Halle Bailey Addresses Backlash After Being Cast In 'The Little Mermaid'
By Emily Lee
August 7, 2019
After Disney announced Halley Bailey would be playing Ariel in the upcoming live-action adaptation of The Little Mermaid, racist trolls came out in droves to criticize the decision to cast a black actress in the role. The backlash spawned the hateful hashtag #NotMyAriel, which was called out by a number or prominent people in the entertainment industry, including the original Ariel Jodi Benson, Freeform, and Donald Glover. Though she'd remained silent throughout the worst of the trolling, Bailey finally opened up about the backlash while attending Variety's 2019 Power of Young Hollywood event.
“I feel like I’m dreaming,” Bailey told Variety. “And I’m just grateful. I don’t pay attention to the negativity; I just feel like this role is something bigger than me. And it’s going to be beautiful. I’m just so excited to be a part of it.”
Halle's sentiments echo those of Glover, who urged the young actress to ignore the negativity and enjoy her special moment. "I thought that was so special," the actor told E! News of Bailey's casting. "We were just watching that film and I'm like, that's such a great story but I'm just like, I dunno, I just hope that she's like having fun and don't let anybody make you feel the opposite of how you want to feel. It's a very special role and you earned it, so I hope you're listening."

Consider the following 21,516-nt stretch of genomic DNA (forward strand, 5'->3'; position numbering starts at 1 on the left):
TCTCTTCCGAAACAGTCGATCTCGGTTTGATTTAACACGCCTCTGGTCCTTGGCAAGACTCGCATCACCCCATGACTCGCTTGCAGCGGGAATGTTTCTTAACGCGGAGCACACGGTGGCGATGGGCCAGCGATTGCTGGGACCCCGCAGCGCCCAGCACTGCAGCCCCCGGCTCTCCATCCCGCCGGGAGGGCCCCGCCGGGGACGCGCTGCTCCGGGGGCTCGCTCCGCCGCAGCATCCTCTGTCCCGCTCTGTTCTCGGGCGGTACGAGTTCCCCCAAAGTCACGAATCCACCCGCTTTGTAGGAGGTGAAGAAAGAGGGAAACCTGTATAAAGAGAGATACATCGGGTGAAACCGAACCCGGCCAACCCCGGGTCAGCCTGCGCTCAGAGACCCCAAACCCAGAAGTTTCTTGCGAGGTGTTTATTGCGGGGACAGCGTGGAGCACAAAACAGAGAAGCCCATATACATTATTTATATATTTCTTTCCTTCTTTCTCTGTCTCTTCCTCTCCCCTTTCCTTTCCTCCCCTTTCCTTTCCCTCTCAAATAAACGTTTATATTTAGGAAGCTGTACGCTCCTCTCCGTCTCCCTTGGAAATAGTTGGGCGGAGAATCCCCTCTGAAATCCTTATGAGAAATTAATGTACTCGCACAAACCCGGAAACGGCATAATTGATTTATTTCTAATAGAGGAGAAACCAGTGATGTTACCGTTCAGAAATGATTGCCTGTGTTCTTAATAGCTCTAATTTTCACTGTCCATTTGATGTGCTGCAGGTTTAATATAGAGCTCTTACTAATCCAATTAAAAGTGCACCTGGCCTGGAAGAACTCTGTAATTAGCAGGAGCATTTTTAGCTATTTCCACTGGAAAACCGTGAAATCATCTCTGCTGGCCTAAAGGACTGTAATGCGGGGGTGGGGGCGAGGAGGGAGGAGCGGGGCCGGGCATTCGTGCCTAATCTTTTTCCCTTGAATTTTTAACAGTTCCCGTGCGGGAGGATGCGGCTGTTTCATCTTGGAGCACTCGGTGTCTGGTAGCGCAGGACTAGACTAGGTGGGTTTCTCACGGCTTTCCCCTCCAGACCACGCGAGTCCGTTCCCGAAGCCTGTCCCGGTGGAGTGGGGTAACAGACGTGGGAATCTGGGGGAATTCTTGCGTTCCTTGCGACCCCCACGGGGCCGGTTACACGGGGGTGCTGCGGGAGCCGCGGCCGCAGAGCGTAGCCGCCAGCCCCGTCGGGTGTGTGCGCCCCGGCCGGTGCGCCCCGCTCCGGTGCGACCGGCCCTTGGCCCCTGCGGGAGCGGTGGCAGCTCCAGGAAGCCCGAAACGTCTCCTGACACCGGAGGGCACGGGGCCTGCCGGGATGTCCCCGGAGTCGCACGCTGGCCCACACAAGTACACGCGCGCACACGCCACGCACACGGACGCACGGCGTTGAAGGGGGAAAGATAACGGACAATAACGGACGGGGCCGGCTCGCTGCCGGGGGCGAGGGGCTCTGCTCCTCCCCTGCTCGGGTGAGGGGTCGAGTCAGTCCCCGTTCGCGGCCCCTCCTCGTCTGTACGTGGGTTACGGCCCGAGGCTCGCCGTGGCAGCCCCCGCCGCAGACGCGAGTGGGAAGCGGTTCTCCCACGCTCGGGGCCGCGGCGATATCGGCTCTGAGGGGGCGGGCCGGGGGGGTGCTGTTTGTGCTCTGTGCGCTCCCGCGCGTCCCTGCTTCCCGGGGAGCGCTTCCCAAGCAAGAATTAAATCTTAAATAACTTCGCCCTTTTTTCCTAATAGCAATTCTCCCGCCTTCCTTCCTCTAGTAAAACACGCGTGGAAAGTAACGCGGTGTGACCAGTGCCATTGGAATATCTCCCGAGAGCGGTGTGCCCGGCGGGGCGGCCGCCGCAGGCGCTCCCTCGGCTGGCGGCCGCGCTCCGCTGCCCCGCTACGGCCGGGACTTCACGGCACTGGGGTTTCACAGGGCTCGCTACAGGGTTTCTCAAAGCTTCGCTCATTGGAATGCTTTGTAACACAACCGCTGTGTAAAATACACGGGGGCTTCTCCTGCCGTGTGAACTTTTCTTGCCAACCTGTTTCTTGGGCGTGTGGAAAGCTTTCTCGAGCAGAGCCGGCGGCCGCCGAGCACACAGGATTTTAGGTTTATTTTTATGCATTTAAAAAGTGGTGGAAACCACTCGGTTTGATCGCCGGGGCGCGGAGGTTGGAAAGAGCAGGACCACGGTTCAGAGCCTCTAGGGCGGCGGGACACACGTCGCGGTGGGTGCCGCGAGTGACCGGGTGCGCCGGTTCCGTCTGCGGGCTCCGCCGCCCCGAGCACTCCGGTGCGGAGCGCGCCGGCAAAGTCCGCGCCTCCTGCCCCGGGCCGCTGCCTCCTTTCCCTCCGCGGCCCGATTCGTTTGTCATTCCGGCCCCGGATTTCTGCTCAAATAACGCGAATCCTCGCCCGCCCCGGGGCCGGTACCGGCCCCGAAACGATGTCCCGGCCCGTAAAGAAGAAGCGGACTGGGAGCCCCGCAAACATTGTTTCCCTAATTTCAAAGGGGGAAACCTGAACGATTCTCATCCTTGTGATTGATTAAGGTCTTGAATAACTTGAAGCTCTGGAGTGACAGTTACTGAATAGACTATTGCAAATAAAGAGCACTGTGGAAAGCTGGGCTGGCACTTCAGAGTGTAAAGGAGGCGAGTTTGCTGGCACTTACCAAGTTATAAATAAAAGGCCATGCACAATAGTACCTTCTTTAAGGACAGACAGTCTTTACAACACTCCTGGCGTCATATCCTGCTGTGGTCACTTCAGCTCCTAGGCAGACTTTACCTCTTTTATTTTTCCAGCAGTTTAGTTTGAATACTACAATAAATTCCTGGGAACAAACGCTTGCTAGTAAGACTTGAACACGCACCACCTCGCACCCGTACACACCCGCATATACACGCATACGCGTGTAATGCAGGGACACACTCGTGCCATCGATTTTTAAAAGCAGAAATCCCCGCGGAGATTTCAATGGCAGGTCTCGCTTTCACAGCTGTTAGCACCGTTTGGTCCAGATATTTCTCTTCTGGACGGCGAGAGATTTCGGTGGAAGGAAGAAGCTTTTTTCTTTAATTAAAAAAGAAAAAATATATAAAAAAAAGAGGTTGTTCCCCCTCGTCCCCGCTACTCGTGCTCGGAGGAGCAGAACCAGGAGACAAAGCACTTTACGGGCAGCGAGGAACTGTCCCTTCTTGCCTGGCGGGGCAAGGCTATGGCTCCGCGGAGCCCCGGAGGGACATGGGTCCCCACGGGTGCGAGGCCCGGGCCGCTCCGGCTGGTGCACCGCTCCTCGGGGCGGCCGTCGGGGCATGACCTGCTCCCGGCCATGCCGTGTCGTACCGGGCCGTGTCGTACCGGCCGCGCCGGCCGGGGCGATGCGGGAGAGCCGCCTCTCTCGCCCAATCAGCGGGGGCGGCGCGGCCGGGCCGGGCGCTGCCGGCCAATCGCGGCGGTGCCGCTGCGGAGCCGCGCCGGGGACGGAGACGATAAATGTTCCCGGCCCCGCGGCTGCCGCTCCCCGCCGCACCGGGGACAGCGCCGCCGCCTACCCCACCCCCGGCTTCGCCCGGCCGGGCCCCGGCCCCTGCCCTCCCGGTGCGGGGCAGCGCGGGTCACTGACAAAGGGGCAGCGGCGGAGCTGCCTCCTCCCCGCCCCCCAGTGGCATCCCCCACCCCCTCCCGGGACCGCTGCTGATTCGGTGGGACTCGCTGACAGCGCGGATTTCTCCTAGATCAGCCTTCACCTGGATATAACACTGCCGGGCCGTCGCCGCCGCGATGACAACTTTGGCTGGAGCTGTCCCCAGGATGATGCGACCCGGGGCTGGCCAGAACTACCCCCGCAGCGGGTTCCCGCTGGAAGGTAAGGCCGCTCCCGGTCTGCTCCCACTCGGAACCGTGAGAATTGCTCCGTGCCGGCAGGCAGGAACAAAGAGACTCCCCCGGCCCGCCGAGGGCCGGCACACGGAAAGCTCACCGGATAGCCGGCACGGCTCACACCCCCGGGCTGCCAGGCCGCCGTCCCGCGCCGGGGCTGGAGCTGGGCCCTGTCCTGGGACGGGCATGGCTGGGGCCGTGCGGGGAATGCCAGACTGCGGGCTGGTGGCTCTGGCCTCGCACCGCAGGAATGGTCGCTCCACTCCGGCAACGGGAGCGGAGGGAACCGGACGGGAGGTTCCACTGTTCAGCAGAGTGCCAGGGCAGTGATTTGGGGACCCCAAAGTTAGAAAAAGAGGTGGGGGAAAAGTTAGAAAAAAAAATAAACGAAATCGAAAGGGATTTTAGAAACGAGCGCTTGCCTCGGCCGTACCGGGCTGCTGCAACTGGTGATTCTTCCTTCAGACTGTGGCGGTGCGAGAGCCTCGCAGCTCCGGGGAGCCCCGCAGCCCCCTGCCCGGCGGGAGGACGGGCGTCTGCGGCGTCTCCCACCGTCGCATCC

Bailey has the full support of actress Jodi Benson, who voiced Ariel in the original animated film, as well. "I think the most important thing is to tell the story," the star said at Florida Supercon in July. "We have, as a family, raised our children and for ourselves that we don’t see anything that’s different on the outside. I think that the spirit of a character is what really matters. What you bring to the table in a character as far as their heart and their spirit is what really counts. Let's face it, I'm really, really old and when I'm singing 'Part of Your World,' if you were to judge me by the way that I look on the outside, it might change the way you interpret the song, but if you close your eyes, you can still hear the spirit of Ariel."
"And no matter what we look like on the outside, no matter our race, our nation, the color of our skin, our dialect, whether I’m tall or thin, whether I’m overweight or underweight, or my hair is whatever color, we really need to tell the story," she continued. "That's what we want to do. We want to make the connection with the audience."
Are you excited for the upcoming live-action adaptation of The Little Mermaid?